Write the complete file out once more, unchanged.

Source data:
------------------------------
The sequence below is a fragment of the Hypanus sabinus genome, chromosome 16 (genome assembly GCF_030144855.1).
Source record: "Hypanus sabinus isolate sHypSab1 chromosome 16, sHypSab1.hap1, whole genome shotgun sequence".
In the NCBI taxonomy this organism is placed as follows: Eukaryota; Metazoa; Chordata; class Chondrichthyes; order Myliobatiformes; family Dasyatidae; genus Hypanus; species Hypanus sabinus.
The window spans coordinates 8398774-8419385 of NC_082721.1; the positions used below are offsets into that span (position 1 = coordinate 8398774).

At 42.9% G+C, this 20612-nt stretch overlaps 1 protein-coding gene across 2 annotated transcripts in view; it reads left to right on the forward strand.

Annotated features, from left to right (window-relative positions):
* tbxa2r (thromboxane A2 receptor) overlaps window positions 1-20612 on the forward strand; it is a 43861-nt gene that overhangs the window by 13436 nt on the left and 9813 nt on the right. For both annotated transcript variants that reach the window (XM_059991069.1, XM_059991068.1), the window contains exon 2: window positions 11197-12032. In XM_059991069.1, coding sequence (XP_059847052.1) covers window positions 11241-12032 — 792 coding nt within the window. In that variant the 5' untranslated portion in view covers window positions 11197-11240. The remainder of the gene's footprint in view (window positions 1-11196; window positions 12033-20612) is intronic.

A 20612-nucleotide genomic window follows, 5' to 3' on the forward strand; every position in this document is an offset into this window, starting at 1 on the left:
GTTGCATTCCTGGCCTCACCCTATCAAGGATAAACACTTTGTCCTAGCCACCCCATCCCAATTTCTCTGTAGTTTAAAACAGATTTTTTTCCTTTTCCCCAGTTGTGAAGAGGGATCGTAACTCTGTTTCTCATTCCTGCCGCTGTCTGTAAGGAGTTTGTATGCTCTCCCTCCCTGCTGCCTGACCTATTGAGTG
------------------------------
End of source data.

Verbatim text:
The sequence below is a fragment of the Hypanus sabinus genome, chromosome 16 (genome assembly GCF_030144855.1).
Source record: "Hypanus sabinus isolate sHypSab1 chromosome 16, sHypSab1.hap1, whole genome shotgun sequence".
In the NCBI taxonomy this organism is placed as follows: Eukaryota; Metazoa; Chordata; class Chondrichthyes; order Myliobatiformes; family Dasyatidae; genus Hypanus; species Hypanus sabinus.
The window spans coordinates 8398774-8419385 of NC_082721.1; the positions used below are offsets into that span (position 1 = coordinate 8398774).

At 42.9% G+C, this 20612-nt stretch overlaps 1 protein-coding gene across 2 annotated transcripts in view; it reads left to right on the forward strand.

Annotated features, from left to right (window-relative positions):
* tbxa2r (thromboxane A2 receptor) overlaps window positions 1-20612 on the forward strand; it is a 43861-nt gene that overhangs the window by 13436 nt on the left and 9813 nt on the right. For both annotated transcript variants that reach the window (XM_059991069.1, XM_059991068.1), the window contains exon 2: window positions 11197-12032. In XM_059991069.1, coding sequence (XP_059847052.1) covers window positions 11241-12032 — 792 coding nt within the window. In that variant the 5' untranslated portion in view covers window positions 11197-11240. The remainder of the gene's footprint in view (window positions 1-11196; window positions 12033-20612) is intronic.

A 20612-nucleotide genomic window follows, 5' to 3' on the forward strand; every position in this document is an offset into this window, starting at 1 on the left:
GTTGCATTCCTGGCCTCACCCTATCAAGGATAAACACTTTGTCCTAGCCACCCCATCCCAATTTCTCTGTAGTTTAAAACAGATTTTTTTCCTTTTCCCCAGTTGTGAAGAGGGATCGTAACTCTGTTTCTCATTCCTGCCGCTGTCTGTAAGGAGTTTGTATGCTCTCCCTCCCTGCTGCCTGACCTATTGAGTG